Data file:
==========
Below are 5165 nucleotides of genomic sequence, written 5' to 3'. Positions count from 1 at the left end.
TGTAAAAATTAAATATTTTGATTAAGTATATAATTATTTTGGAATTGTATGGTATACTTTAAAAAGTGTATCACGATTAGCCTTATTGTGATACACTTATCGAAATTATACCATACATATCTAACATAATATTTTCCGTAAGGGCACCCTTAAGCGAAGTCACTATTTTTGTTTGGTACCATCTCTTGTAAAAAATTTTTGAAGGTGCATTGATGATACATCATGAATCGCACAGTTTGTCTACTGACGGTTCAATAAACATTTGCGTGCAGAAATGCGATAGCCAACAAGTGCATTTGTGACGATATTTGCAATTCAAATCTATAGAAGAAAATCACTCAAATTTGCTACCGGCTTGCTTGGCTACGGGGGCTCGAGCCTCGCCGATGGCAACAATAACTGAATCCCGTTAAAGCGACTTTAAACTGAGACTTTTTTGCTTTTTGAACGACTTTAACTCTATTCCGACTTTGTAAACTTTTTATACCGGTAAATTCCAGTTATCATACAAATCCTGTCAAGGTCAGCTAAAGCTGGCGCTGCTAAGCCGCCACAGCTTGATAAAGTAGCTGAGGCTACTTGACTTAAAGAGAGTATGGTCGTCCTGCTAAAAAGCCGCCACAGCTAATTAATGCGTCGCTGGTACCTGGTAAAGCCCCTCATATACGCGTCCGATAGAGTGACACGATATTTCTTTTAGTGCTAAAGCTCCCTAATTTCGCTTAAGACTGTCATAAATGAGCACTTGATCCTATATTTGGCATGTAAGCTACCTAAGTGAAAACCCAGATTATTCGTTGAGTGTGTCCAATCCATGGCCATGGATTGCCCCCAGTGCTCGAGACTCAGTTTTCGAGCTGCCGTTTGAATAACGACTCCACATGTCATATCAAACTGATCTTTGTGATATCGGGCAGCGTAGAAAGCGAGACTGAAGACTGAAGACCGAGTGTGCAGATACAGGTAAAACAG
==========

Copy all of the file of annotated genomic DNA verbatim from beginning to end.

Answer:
Below are 5165 nucleotides of genomic sequence, written 5' to 3'. Positions count from 1 at the left end.
TGTAAAAATTAAATATTTTGATTAAGTATATAATTATTTTGGAATTGTATGGTATACTTTAAAAAGTGTATCACGATTAGCCTTATTGTGATACACTTATCGAAATTATACCATACATATCTAACATAATATTTTCCGTAAGGGCACCCTTAAGCGAAGTCACTATTTTTGTTTGGTACCATCTCTTGTAAAAAATTTTTGAAGGTGCATTGATGATACATCATGAATCGCACAGTTTGTCTACTGACGGTTCAATAAACATTTGCGTGCAGAAATGCGATAGCCAACAAGTGCATTTGTGACGATATTTGCAATTCAAATCTATAGAAGAAAATCACTCAAATTTGCTACCGGCTTGCTTGGCTACGGGGGCTCGAGCCTCGCCGATGGCAACAATAACTGAATCCCGTTAAAGCGACTTTAAACTGAGACTTTTTTGCTTTTTGAACGACTTTAACTCTATTCCGACTTTGTAAACTTTTTATACCGGTAAATTCCAGTTATCATACAAATCCTGTCAAGGTCAGCTAAAGCTGGCGCTGCTAAGCCGCCACAGCTTGATAAAGTAGCTGAGGCTACTTGACTTAAAGAGAGTATGGTCGTCCTGCTAAAAAGCCGCCACAGCTAATTAATGCGTCGCTGGTACCTGGTAAAGCCCCTCATATACGCGTCCGATAGAGTGACACGATATTTCTTTTAGTGCTAAAGCTCCCTAATTTCGCTTAAGACTGTCATAAATGAGCACTTGATCCTATATTTGGCATGTAAGCTACCTAAGTGAAAACCCAGATTATTCGTTGAGTGTGTCCAATCCATGGCCATGGATTGCCCCCAGTGCTCGAGACTCAGTTTTCGAGCTGCCGTTTGAATAACGACTCCACATGTCATATCAAACTGATCTTTGTGATATCGGGCAGCGTAGAAAGCGAGACTGAAGACTGAAGACCGAGTGTGCAGATACAGGTAAAACAG